Interview with Nick Hornby

Nick Hornby: Atom vs. Super Subject 
Alexia Goethe Gallery
Dover Street
21 May–9 July 2010

I met Nick Hornby in January 2008 in a café in Shoreditch. We were both attending a symposium on collecting live art and were in need of strong caffeine. He was about to receive the Clifford Chance sculpture award. Somehow there was something in what we talked about that made me want to go and see this show. Something that was beyond the drinks served on the top floor of a tower in Canary Wharf. That something was the feeling of being in the presence of an artist. Someone who can bring to us a view of the world that will change us. His presence at the Canal Museum in a group show curated by Brooke Lynn McGowan was both playful and assured. A sense of an artist engaging with subjects and form, placing himself in the tradition of modern art and resolutely departing from it.  This was soon followed by a piece made with the jazz musician Soweto Kinch as part of Altermodern, the Tate Triennal show in 2009. A work made with young people which opens the way for the piece made for the Southbank Centre with six young people. 

Last month Hornby opened his first solo gallery show in London with a set of new works in one medium but different scales. 

FB: First show in a London gallery, how does it feel?

NH: I've done some projects in a pond, in a car-park in a canal museum, in the Tate and Southbank, with large and small budgets… and they all feel the same.  In this case, Alexia's space is quite particular – it has a huge glass window, a parallelogram shaped downstairs with a height of 3.3m and a small room upstairs without windows.   The show uses these two spaces to set up two quite distinct rhetorics - downstairs contemporary curatorial and upstairs is intended to evoke classicism and museology.  I hope that the two distinctive languages draw attention and alert the viewer to their status as constructed spaces.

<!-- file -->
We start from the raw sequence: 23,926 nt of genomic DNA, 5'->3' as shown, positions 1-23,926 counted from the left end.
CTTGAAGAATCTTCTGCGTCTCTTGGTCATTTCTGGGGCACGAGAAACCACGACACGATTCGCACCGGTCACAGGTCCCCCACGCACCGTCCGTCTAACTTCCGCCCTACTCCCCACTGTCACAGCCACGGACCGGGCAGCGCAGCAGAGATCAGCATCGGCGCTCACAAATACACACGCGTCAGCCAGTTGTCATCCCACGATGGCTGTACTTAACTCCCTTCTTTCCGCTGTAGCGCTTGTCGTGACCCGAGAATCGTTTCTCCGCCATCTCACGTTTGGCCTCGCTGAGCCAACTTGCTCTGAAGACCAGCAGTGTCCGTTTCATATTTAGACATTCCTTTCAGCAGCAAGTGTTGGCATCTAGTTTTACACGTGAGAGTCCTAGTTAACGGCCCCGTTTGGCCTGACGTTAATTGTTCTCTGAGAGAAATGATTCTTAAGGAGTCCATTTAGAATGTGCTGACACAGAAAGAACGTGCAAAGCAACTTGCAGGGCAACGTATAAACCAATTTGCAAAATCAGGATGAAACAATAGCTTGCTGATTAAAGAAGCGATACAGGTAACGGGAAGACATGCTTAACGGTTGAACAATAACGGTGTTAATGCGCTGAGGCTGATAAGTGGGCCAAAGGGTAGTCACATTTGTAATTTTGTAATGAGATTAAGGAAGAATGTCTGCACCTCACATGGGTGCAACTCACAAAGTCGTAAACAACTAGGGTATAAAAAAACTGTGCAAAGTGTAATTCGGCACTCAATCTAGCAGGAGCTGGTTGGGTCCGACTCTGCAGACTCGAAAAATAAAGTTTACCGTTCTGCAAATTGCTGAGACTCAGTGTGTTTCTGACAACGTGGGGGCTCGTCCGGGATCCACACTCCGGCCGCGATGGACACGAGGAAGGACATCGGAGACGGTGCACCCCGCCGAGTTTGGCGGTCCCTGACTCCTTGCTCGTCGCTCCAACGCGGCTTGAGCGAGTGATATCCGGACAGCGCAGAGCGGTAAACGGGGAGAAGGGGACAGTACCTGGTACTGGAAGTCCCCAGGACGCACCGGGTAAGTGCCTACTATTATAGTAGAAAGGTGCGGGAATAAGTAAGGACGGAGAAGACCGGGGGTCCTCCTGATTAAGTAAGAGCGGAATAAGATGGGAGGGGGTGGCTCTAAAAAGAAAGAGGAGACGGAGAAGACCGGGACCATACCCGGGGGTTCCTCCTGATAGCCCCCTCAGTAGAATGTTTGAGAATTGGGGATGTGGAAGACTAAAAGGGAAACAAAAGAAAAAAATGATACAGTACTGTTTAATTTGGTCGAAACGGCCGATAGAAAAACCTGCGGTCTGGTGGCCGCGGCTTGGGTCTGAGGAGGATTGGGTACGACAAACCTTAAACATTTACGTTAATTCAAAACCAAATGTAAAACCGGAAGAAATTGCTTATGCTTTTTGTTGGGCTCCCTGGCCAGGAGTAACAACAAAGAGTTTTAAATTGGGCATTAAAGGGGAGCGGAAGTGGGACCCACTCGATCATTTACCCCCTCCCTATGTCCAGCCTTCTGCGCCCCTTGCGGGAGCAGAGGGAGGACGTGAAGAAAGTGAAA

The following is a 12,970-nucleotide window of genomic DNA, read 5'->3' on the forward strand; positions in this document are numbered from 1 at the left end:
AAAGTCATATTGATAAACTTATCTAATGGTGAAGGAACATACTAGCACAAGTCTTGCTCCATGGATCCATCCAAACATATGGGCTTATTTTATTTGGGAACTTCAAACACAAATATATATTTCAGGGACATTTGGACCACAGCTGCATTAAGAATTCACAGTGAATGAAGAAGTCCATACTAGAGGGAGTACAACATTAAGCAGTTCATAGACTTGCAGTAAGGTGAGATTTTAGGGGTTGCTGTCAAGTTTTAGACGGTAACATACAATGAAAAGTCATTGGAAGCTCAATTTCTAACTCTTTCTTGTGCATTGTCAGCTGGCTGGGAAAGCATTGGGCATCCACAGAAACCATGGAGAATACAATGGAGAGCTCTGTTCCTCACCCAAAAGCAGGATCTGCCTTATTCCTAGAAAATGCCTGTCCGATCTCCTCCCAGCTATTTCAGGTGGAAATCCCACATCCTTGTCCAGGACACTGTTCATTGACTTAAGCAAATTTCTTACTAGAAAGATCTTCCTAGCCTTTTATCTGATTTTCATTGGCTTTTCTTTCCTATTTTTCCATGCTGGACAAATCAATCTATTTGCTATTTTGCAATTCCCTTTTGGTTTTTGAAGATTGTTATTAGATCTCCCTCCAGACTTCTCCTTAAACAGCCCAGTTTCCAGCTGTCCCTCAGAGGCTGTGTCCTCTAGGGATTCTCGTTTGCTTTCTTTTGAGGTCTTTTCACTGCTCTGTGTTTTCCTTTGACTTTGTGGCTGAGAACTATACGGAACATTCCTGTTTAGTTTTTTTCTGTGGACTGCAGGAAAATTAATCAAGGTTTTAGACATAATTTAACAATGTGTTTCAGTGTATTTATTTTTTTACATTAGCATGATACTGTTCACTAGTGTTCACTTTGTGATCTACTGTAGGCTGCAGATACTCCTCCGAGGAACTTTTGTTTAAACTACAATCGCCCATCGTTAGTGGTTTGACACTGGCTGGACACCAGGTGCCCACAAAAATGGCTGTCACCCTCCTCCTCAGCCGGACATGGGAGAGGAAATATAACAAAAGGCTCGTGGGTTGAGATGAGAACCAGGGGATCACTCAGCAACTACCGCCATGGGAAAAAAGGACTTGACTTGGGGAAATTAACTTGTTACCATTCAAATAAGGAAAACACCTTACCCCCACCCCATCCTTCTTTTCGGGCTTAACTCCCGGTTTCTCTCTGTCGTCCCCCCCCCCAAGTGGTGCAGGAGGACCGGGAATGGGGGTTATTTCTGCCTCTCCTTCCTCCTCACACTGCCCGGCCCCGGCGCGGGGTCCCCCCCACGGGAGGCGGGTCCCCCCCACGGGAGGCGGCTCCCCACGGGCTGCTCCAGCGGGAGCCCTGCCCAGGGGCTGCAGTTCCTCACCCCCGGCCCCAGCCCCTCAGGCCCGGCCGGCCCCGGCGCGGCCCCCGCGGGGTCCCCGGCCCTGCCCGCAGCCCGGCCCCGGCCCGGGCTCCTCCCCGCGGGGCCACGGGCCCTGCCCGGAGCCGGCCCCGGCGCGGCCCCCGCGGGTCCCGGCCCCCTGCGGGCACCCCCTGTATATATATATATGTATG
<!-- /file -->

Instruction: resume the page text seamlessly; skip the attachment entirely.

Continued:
FB: The new work shown at Alexia Goethe incorporates recognisable elements of existing sculptures by renowned artists. How did you choose these works?

NH: Not wanting to be difficult, I'd rather not say too much. I would say that the sculptural citations are chosen equally for their meaning as for their form (which is something I find quite complicated to deal with). I could say – in 1997 (when I was 17) I read Herbert Read’s Modern Sculpture, and visited the Yorkshire Sculpture Park.  Ten years later, on my MA in 2007, I read Miwon Quon's One Space after Another.  They are a couple of links in the chain, but doesn’t really say why the chain exists. The work comes from an autobiographical place, but is constructed with the viewer as the end (not as myself).  What’s crucial to me, is that there is no need to recognise the references only to pick up on the different languages - for example: abstraction of a Hepworth hole, or the naturalism of a Rodin figure. 

FB: And how were the associations cooked up? Could you give us a tour of one of them?